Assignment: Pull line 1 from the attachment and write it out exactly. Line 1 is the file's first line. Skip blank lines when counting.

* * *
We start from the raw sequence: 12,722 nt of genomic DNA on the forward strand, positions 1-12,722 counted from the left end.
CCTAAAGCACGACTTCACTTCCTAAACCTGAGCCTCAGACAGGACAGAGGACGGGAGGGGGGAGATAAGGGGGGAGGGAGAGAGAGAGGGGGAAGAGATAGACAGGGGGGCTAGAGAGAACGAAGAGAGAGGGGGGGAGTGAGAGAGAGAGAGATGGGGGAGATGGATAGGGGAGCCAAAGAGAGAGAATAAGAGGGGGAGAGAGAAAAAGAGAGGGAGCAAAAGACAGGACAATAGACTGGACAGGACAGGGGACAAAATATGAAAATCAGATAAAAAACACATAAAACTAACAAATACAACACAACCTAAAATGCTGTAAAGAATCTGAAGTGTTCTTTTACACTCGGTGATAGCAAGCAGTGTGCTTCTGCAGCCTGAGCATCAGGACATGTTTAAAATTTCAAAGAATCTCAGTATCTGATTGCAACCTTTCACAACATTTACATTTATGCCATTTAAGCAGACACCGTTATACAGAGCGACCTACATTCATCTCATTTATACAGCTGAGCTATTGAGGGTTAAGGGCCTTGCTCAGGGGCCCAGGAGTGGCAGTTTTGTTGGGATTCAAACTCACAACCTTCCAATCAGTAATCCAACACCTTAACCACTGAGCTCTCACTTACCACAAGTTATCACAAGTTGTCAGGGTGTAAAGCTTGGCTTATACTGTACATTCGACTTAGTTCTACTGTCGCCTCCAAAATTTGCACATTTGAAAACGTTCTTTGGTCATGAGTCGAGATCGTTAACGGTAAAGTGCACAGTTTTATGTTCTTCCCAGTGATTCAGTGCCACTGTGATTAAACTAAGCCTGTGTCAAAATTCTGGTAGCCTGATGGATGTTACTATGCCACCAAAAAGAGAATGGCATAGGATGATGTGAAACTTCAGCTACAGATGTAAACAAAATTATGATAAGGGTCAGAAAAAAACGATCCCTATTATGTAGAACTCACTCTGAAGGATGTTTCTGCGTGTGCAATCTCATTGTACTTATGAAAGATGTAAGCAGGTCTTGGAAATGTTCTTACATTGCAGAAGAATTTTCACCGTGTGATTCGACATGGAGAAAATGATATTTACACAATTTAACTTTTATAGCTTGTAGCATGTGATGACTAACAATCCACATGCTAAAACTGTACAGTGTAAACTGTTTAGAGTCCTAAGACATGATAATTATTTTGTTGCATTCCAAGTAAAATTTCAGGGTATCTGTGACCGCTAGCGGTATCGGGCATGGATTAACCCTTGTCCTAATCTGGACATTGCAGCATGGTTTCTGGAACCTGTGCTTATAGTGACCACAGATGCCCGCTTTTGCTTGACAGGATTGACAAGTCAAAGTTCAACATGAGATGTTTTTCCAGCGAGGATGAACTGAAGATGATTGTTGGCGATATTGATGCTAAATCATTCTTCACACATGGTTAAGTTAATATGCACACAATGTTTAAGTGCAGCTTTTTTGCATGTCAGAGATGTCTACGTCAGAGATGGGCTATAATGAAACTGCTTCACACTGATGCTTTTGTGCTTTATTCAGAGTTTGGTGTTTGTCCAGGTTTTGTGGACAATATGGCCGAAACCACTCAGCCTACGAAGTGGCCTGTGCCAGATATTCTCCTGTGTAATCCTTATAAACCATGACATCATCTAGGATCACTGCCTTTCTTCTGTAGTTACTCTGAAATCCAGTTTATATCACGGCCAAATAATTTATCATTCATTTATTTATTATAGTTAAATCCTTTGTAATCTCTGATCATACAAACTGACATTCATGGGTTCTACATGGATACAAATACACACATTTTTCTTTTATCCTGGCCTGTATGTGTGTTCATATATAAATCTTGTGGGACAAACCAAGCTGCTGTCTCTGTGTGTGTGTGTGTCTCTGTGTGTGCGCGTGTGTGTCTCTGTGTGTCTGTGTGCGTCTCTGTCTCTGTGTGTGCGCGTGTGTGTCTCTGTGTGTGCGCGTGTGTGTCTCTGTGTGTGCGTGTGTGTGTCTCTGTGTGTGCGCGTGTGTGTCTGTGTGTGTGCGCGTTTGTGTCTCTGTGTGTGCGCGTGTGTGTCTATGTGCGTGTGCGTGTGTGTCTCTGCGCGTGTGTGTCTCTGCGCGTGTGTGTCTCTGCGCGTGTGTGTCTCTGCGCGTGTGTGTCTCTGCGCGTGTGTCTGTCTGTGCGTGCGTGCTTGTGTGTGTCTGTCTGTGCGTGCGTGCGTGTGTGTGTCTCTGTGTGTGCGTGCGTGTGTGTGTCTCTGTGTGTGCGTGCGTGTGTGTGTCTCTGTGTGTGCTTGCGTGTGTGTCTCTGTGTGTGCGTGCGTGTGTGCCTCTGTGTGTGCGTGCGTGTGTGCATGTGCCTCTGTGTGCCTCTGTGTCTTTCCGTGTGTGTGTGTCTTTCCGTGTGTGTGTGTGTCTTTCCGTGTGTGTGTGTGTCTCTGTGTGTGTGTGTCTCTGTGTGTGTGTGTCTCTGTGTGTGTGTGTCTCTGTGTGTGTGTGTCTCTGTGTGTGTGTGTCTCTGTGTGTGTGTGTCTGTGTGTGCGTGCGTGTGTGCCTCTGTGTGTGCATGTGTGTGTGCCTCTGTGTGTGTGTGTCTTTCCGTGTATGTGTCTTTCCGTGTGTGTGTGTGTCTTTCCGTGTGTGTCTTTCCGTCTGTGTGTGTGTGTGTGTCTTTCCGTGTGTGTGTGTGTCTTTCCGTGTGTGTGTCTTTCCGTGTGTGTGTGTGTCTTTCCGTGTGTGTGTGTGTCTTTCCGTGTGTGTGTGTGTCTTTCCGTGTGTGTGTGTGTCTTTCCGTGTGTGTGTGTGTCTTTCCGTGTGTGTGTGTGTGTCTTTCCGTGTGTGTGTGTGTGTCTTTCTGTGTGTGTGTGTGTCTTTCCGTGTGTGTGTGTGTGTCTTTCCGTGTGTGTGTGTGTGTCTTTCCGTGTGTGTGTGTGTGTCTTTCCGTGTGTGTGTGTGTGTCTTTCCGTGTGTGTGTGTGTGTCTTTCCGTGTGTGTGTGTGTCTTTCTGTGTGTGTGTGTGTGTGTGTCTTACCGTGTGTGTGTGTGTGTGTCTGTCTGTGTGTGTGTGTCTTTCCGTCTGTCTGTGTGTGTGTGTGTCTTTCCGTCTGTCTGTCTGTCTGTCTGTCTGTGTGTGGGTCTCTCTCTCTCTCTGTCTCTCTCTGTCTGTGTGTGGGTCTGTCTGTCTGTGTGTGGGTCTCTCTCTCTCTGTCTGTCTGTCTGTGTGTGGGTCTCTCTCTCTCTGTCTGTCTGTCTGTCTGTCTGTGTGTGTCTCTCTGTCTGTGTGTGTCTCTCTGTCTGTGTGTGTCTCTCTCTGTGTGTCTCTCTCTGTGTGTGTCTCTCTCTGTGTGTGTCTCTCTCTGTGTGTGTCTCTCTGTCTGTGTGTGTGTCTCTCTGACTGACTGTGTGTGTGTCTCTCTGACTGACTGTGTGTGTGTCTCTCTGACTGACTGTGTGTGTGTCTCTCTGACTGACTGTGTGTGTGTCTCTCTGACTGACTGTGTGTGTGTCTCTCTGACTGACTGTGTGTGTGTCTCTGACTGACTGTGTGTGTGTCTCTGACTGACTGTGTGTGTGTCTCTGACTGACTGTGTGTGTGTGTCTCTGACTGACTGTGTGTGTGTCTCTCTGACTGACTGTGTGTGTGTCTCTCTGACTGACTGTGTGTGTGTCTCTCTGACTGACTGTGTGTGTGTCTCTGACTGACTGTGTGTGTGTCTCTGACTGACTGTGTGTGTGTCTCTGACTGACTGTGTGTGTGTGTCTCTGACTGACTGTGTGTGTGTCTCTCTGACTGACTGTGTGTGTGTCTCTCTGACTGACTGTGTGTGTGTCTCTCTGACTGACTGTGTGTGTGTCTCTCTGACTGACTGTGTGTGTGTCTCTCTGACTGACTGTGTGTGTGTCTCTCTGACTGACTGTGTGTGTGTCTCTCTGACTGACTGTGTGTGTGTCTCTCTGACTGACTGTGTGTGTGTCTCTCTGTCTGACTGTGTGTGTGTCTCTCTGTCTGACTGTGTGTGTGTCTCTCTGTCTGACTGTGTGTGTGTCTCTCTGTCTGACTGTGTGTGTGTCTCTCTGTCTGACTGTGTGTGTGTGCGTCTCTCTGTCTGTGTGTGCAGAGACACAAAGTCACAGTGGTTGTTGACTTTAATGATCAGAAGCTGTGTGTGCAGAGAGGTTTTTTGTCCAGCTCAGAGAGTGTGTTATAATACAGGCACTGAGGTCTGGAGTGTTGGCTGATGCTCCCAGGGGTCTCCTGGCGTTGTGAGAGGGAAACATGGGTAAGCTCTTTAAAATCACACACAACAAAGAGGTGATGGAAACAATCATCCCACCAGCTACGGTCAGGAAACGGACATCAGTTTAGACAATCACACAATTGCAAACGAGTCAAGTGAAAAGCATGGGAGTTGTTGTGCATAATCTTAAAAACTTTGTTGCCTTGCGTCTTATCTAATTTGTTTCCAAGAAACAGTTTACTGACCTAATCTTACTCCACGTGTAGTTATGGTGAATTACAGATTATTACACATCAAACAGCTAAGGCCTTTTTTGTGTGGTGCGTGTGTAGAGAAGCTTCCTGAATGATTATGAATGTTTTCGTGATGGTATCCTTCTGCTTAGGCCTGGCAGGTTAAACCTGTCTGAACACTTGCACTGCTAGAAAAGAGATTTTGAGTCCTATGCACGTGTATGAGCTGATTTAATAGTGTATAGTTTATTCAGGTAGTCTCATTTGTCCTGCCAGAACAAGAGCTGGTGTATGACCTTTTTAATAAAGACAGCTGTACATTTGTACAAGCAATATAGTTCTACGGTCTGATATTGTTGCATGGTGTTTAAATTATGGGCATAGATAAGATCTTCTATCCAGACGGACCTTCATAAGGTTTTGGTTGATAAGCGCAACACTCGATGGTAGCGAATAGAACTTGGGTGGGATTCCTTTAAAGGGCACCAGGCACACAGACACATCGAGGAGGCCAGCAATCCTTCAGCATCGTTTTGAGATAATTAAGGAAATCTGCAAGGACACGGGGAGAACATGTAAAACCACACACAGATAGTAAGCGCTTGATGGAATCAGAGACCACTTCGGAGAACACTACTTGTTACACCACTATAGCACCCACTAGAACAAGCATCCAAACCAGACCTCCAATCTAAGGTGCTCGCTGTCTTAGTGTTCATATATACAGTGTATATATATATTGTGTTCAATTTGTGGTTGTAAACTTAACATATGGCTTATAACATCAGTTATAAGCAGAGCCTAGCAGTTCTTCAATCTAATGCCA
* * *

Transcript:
We start from the raw sequence: 12,722 nt of genomic DNA on the forward strand, positions 1-12,722 counted from the left end.